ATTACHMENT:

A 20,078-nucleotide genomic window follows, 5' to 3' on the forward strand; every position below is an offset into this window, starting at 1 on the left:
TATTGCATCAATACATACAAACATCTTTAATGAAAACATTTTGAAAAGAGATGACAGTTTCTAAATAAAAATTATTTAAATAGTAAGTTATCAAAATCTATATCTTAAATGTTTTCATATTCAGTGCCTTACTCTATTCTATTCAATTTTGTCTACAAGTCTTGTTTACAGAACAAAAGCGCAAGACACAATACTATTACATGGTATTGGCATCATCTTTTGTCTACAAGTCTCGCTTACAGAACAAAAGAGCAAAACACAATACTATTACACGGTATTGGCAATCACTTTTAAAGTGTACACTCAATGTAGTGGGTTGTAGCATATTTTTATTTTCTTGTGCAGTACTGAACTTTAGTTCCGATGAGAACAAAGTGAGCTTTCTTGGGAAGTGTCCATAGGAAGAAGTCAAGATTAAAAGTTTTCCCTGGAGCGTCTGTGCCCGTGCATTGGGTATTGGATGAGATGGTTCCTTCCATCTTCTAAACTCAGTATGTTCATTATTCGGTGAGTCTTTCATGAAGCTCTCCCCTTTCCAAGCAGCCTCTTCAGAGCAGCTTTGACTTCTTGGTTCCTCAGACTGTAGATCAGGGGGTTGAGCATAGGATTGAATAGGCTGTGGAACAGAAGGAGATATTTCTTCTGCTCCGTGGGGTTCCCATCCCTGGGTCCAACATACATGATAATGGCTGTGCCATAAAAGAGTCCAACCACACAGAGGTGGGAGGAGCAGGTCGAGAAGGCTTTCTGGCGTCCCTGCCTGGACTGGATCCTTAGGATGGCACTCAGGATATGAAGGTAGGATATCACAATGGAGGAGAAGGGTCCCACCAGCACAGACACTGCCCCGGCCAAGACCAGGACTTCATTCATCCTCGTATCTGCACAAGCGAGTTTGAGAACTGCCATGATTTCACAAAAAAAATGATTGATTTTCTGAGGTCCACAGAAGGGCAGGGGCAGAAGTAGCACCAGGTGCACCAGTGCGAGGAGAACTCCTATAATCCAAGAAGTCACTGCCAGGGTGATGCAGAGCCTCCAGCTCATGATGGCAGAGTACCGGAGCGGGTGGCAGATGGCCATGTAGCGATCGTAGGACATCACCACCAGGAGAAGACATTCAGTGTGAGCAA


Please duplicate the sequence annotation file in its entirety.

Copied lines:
A 20,078-nucleotide genomic window follows, 5' to 3' on the forward strand; every position below is an offset into this window, starting at 1 on the left:
TATTGCATCAATACATACAAACATCTTTAATGAAAACATTTTGAAAAGAGATGACAGTTTCTAAATAAAAATTATTTAAATAGTAAGTTATCAAAATCTATATCTTAAATGTTTTCATATTCAGTGCCTTACTCTATTCTATTCAATTTTGTCTACAAGTCTTGTTTACAGAACAAAAGCGCAAGACACAATACTATTACATGGTATTGGCATCATCTTTTGTCTACAAGTCTCGCTTACAGAACAAAAGAGCAAAACACAATACTATTACACGGTATTGGCAATCACTTTTAAAGTGTACACTCAATGTAGTGGGTTGTAGCATATTTTTATTTTCTTGTGCAGTACTGAACTTTAGTTCCGATGAGAACAAAGTGAGCTTTCTTGGGAAGTGTCCATAGGAAGAAGTCAAGATTAAAAGTTTTCCCTGGAGCGTCTGTGCCCGTGCATTGGGTATTGGATGAGATGGTTCCTTCCATCTTCTAAACTCAGTATGTTCATTATTCGGTGAGTCTTTCATGAAGCTCTCCCCTTTCCAAGCAGCCTCTTCAGAGCAGCTTTGACTTCTTGGTTCCTCAGACTGTAGATCAGGGGGTTGAGCATAGGATTGAATAGGCTGTGGAACAGAAGGAGATATTTCTTCTGCTCCGTGGGGTTCCCATCCCTGGGTCCAACATACATGATAATGGCTGTGCCATAAAAGAGTCCAACCACACAGAGGTGGGAGGAGCAGGTCGAGAAGGCTTTCTGGCGTCCCTGCCTGGACTGGATCCTTAGGATGGCACTCAGGATATGAAGGTAGGATATCACAATGGAGGAGAAGGGTCCCACCAGCACAGACACTGCCCCGGCCAAGACCAGGACTTCATTCATCCTCGTATCTGCACAAGCGAGTTTGAGAACTGCCATGATTTCACAAAAAAAATGATTGATTTTCTGAGGTCCACAGAAGGGCAGGGGCAGAAGTAGCACCAGGTGCACCAGTGCGAGGAGAACTCCTATAATCCAAGAAGTCACTGCCAGGGTGATGCAGAGCCTCCAGCTCATGATGGCAGAGTACCGGAGCGGGTGGCAGATGGCCATGTAGCGATCGTAGGACATCACCACCAGGAGAAGACATTCAGTGTGAGCAA